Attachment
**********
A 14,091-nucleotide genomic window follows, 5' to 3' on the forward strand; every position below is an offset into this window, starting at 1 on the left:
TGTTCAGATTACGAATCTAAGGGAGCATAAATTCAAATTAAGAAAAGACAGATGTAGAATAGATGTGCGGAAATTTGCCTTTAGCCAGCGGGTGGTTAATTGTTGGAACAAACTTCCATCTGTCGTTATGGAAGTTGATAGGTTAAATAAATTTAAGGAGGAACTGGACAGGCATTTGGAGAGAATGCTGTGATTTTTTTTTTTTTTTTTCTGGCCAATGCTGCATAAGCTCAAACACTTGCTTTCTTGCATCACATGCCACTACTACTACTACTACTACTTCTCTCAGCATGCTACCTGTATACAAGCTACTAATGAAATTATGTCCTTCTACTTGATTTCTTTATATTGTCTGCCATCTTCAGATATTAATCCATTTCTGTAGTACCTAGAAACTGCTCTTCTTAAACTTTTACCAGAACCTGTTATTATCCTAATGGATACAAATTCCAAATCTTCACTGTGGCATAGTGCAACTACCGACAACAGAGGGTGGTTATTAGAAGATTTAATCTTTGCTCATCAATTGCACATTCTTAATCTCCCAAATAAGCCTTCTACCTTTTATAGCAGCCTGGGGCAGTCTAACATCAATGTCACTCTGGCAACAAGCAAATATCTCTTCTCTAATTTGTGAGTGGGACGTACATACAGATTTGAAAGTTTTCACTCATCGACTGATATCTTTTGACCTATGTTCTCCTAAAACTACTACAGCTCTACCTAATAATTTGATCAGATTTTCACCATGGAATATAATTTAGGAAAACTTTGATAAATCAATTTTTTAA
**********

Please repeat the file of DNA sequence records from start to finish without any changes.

A 14,091-nucleotide genomic window follows, 5' to 3' on the forward strand; every position below is an offset into this window, starting at 1 on the left:
TGTTCAGATTACGAATCTAAGGGAGCATAAATTCAAATTAAGAAAAGACAGATGTAGAATAGATGTGCGGAAATTTGCCTTTAGCCAGCGGGTGGTTAATTGTTGGAACAAACTTCCATCTGTCGTTATGGAAGTTGATAGGTTAAATAAATTTAAGGAGGAACTGGACAGGCATTTGGAGAGAATGCTGTGATTTTTTTTTTTTTTTTTCTGGCCAATGCTGCATAAGCTCAAACACTTGCTTTCTTGCATCACATGCCACTACTACTACTACTACTACTTCTCTCAGCATGCTACCTGTATACAAGCTACTAATGAAATTATGTCCTTCTACTTGATTTCTTTATATTGTCTGCCATCTTCAGATATTAATCCATTTCTGTAGTACCTAGAAACTGCTCTTCTTAAACTTTTACCAGAACCTGTTATTATCCTAATGGATACAAATTCCAAATCTTCACTGTGGCATAGTGCAACTACCGACAACAGAGGGTGGTTATTAGAAGATTTAATCTTTGCTCATCAATTGCACATTCTTAATCTCCCAAATAAGCCTTCTACCTTTTATAGCAGCCTGGGGCAGTCTAACATCAATGTCACTCTGGCAACAAGCAAATATCTCTTCTCTAATTTGTGAGTGGGACGTACATACAGATTTGAAAGTTTTCACTCATCGACTGATATCTTTTGACCTATGTTCTCCTAAAACTACTACAGCTCTACCTAATAATTTGATCAGATTTTCACCATGGAATATAATTTAGGAAAACTTTGATAAATCAATTTTTTAA